Catherine; Ellena; Henrietta.
His lordship, on inheriting the title and estates of his uncle, assumed the surname and arms of CONYNGHAM.

He was succeeded by his son,

HENRY, 3rd Baron (1766-1832), who, in 1787, was created Viscount Conyngham, of Slane, County Meath.

He was also created, in 1797, Viscount Mount Charles, of Mount Charles, County Donegal; and Earl Conyngham.

Lord Conyngham was appointed a Knight of the Most Illustrious Order of St Patrick in 1801.

In 1803, he was appointed Governor of County Donegal, a post he held until 1831, and Custos Rotulorum of County Clare in 1808, which he remained until his death.

His lordship was created, in 1816, Viscount Slane and Earl of Mount Charles; and further advanced to the dignity of a marquessate, as MARQUESS CONYNGHAM.

In 1821, he was created Baron Minster, of Minster Abbey, Kent, sworn of the Privy Council, and appointed Lord Steward, a post he retained until 1830.

From 1829 until his death in 1832, the 1st Marquess served as Constable and Governor of Windsor Castle.
The heir apparent is the present holder's son Alexander Burton Conyngham, styled Earl of Mount Charles.

The heir apparent's heir apparent is his son Rory Nicholas Burton Conyngham, styled Viscount Slane.

SLANE CASTLE, Slane, County Meath, stands augustly above the River Boyne in County Meath.

During Victorian times Lord Conyngham owned about 7,060 acres in County Meath.

His lordship was, however, the greatest landowner in County Donegal, where he owned 122,230 acres.

It has been the principal seat of the Marquesses Conyngham since it was built in 1785 by Francis, 2nd Baron Conyngham, to the designs of Francis Johnston.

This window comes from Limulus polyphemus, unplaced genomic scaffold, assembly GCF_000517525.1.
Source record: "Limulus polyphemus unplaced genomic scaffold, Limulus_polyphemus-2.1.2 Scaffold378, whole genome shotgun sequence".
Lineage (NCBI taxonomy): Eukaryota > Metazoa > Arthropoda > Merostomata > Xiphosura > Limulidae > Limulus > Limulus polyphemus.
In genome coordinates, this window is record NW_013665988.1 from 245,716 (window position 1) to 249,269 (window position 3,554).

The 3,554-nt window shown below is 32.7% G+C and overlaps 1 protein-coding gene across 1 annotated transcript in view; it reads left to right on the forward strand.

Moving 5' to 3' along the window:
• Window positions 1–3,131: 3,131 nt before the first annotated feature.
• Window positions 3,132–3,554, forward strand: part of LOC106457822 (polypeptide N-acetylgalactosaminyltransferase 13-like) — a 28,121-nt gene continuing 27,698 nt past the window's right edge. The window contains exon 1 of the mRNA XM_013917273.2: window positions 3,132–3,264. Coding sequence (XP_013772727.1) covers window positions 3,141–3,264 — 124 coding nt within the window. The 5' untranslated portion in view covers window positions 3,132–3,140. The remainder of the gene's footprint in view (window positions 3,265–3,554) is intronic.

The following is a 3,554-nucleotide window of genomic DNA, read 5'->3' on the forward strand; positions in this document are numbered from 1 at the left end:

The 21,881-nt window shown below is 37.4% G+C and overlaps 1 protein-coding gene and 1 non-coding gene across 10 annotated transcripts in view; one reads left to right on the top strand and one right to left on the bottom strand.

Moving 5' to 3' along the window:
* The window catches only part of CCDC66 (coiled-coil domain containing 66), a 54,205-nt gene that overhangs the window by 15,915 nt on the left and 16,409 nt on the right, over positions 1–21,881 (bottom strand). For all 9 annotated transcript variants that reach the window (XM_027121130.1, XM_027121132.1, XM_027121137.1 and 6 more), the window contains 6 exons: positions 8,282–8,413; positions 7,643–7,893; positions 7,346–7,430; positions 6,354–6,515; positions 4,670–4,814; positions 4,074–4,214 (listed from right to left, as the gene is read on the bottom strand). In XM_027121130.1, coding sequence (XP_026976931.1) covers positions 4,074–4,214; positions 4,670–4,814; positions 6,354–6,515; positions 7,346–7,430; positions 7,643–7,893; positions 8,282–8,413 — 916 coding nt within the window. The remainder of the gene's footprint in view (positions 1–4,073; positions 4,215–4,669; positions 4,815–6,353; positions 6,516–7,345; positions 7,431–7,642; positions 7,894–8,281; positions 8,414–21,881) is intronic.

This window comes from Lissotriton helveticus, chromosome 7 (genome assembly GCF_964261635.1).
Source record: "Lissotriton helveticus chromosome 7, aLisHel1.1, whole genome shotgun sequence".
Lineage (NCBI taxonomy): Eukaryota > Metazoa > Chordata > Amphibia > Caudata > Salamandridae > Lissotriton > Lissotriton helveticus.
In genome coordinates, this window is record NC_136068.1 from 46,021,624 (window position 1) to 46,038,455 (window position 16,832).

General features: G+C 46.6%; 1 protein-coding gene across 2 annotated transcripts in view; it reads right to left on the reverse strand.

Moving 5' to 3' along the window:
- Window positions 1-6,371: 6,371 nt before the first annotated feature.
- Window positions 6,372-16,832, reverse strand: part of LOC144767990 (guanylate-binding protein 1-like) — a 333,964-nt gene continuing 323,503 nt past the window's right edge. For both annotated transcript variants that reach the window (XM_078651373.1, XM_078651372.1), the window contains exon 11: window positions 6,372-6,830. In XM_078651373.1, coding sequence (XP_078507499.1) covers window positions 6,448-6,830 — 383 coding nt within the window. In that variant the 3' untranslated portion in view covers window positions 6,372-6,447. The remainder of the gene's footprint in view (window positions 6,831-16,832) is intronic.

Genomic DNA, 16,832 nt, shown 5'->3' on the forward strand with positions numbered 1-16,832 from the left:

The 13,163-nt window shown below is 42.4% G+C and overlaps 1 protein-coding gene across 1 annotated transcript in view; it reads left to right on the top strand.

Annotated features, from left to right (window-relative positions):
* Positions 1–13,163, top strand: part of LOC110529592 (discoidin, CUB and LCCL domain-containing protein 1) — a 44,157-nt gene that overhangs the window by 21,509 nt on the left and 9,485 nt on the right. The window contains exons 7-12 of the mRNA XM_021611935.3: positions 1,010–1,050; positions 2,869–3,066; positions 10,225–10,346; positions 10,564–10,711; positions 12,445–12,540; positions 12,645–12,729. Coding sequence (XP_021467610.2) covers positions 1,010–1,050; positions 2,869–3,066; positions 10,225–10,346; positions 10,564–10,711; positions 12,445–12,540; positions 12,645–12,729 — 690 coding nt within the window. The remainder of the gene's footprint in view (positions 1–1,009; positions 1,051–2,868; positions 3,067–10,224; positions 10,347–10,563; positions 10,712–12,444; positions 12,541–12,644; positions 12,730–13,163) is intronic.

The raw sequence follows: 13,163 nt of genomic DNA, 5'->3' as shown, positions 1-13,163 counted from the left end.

The Castle was completed by his son Henry, 3rd Baron and 1st Marquess Conyngham.

It is said that "Capability" Brown, James Gandon, Thomas Hopper and other architects were consulted at the time.


Slane Castle comprises three storeys over a basement, which serves as a lower ground floor at the river, where the ground falls away quite steeply.

There is a bow in the centre of the river front, elevated to form a massive round tower.


With the exception of this round tower and lesser square towers at each corner, the house is essentially a battlemented Georgian block.

The interior is Classical in style.

The hall boasts Tuscan columns; while the drawing-room has a frieze of late-Georgian plasterwork, terminating in a kind of apse.

The great circular library or ballroom encompasses two lower storeys of the round tower and is reputed to be the finest of its kind in Ireland, with its exquisite and delicate Gothic plasterwork.

The upper storey of the round tower is divided into three bedrooms.

The floor below, however, contains the two grandest bedrooms in the house, which were designed for King George IV and the Lord Lieutenant of Ireland.

His Majesty stayed at Slane as Prince of Wales and again as the Sovereign in 1821.

The 1st Marquess's wife was a favourite of the King; even the straight road from Dublin to Slane is said to have been specially made for him.


This approach affords elaborate Gothic entrance gates; though the entrance from the north, through the village, is particularly striking.

Conyngham arms courtesy of European Heraldry.